Apache Hadoop Get Together Berlin

2013-05-08 23:41
This evening I joined the group over at Immobilienscout 24 for today's Hadoop Get Together. David Obermann had invited Dr. Falk-Florian Henrich from CeleraOne to talk about their real-time analytics on live data streams.

Their system is being used by the New York Times Springer's Die Welt for traffic analysis. The goal is to identify recurring users that might be willing to pay for the content they want to read. The trade-off here is to keep readers interested long enough to make them pay in the end, instead of scaring them away with a restrictive pay wall which would immediately lead to way less ad revenues.

Currently CeleraOne's system is based on a combination of MongoDB for persistent storage, ZeroMQ for communicating with the revenue engine and http/json for connecting to the controlling web frontend. The live traffic analysis is all done in RAM, while long term storage ends up in MongoDB.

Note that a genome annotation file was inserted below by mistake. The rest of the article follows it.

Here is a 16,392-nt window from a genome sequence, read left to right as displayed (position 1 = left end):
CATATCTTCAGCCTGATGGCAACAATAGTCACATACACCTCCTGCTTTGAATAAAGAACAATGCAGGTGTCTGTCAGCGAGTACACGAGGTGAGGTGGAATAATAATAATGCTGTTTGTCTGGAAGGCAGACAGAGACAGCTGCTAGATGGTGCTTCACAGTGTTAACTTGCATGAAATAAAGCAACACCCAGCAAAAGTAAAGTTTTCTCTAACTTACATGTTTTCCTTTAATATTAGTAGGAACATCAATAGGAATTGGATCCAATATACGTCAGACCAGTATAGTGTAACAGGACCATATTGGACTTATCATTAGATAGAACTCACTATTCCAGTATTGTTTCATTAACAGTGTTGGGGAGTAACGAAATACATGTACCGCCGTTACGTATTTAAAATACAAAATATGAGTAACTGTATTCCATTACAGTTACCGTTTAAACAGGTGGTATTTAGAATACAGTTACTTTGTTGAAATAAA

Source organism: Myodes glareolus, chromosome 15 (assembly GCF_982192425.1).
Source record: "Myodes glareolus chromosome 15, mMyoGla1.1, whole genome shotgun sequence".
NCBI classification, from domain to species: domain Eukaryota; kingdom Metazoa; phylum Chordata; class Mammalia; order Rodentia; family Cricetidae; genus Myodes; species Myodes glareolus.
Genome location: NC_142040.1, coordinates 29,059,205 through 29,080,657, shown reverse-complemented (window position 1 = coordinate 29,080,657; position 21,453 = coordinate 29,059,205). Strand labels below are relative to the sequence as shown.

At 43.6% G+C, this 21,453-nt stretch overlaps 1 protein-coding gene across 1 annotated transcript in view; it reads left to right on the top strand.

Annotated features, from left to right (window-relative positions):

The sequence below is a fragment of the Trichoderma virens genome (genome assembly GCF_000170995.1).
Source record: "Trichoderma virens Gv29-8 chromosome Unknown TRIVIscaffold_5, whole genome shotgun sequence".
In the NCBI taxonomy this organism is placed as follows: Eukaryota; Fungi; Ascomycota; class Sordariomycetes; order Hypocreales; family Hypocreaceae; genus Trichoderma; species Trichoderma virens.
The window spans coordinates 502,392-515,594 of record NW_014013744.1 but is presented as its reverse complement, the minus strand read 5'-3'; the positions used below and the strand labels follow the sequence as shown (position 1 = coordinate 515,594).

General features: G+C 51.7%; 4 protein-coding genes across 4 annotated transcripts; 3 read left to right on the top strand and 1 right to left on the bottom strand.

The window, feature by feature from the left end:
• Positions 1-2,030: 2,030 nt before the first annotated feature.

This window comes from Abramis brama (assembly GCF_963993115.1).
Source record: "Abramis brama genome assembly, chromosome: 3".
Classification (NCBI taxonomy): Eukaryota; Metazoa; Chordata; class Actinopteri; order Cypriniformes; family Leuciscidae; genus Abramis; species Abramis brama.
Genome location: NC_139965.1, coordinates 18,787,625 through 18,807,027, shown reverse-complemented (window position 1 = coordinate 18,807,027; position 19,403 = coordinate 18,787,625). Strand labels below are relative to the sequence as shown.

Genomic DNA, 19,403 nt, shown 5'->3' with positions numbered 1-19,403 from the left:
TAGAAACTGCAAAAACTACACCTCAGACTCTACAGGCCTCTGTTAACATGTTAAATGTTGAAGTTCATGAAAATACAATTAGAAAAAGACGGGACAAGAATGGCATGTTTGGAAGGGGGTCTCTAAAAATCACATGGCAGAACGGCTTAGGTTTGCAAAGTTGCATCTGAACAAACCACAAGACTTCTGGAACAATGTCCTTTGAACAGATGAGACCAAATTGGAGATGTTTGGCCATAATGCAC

The second speaker was Michael Hausenblas from MapR. He spends most of his time contributing to Apache Drill - an open source implementation of Google's Dremel.

Being an Apache project Drill is developed in an open, meritocratic way - contributors come from various different backgrounds. Currently Drill is in its early stages of development: They have a logical plan, a reference interpreter, a basic SQL parser. There is a demo application. As data backends they support HBase.

For most of the implementation they are trying to re-use existing libraries, e.g. for the columnar storage Drill is looking into either using Twitter's Parquet or Hive ORC file format.

In terms of contributing to the project: There is no need to be a rockstar programmer to make valuable contributions to Apache Drill: Use cases, documentation, test data are all valuable and appreciated by the project.

For more information check out the slide deck (this is an older version - this nights edition most likely soon to be published):

If you missed today's event make sure to get enlisted in the Hadoop Get Together Xing Group so next time you get a notification.